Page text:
Billion-dollar Lube Market Grows 10% a Year


Chinas burgeoning economy is producing more goods and people for trucks and buses to carry, and that should open the way to greater opportunity for marketers of heavy duty motor oils.

That is the conclusion of a new study from Kline and Co. In a statement released last week, the consulting firm said Chinese demand for on-highway commercial automotive lubricants is growing 10 percent annually and will continue to do so for the next five years. The firm, which is based in Little Falls, N.J., also predicted a shift toward higher-performance products.

As the economy continues to grow, so does the need to move goods and people, said Frans van Antwerpen, project manager for Klines Petroleum and Energy practice. More trucks and buses will be put on the road, all of which will require HDMO.

Klines study, Business Opportunities in the Chinese Lubricant Market, 2004-2009, pegs current demand for on-highway commercial lubricants at 927,000 metric tons, valued at $1.1 billion.

According to the Associated Press, Chinas government said yesterday that Chinas economy grew at an 11.3 percent clip in the second quarter, its fastest growth in a decade. Its not surprising that truck and bus traffic would increase during a period of such expansion. But Kline officials said the types of vehicles and lubricants used is also changing.

Buses in China are generally smaller than in Europe and the United States and have typically been gasoline-powered, said Li Wang, director of the firms office in Shanghai. But these small buses are now being replaced with larger, diesel-powered buses to accommodate more passengers more efficiently. This is driving a shift from passenger car motor oil to heavy duty motor oil in the commercial on-highway sector across the country.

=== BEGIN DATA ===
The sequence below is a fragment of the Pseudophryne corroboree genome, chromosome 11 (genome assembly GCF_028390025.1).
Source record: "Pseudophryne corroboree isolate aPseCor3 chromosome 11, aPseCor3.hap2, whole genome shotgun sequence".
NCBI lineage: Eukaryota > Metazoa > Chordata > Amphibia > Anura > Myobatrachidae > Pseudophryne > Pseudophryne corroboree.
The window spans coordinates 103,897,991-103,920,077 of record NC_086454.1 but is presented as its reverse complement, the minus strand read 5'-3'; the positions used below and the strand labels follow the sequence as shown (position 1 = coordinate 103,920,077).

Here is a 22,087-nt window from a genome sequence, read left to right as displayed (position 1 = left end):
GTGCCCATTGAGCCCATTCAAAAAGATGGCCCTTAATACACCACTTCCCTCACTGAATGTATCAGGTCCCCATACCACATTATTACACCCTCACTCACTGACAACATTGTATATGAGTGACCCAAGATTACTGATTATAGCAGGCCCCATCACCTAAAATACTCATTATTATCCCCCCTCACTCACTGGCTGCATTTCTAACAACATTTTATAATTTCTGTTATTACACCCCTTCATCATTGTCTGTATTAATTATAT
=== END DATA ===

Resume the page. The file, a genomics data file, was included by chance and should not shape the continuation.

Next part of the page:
Also, the Chinese government is pushing for a better fuel economy and lower emissions, and better oil quality is one way to accomplish this.

Currently, domestic oil companies dominate the commercial segment. Sinopec is the market leader, supplying 32 percent of the segments volume. PetroChina and Tongyi Beijing Petroleum Chemical Co. follow with 13 percent and 10 percent, respectively.

But Kline said the industrys trends favor multinational marketers because domestic companies generally are not prepared to make higher-performance products.

[M]ultinational lubricant companies like BP, Shell, and ExxonMobil have experience in meeting [higher-performance] lube requirements, said Bill Downey, vice president and head of the Petroleum and Energy practice. They also have existing relationships with foreign truck original equipment manufacturers for factory-fill, and the OEMs are the ones who specify the quality the consumers should use. So the oil majors should be looking to protect their advantage by nurturing their relationships with the international OEMs.

Before they are ready to compete with multinationals, Kline said, Chinese companies will have to use more Group II base oils and shift their motor oil offerings from mono- to multigrade products.

Klines study covers all segments of the Chinese lube market. It predicts that demand for off-highway commercial lubricants will grow significantly slower than the on-highway segment – an average of 4 percent per year. Although construction activity is also booming, the firm explained that the industry is introducing bigger machines that work much more efficiently.

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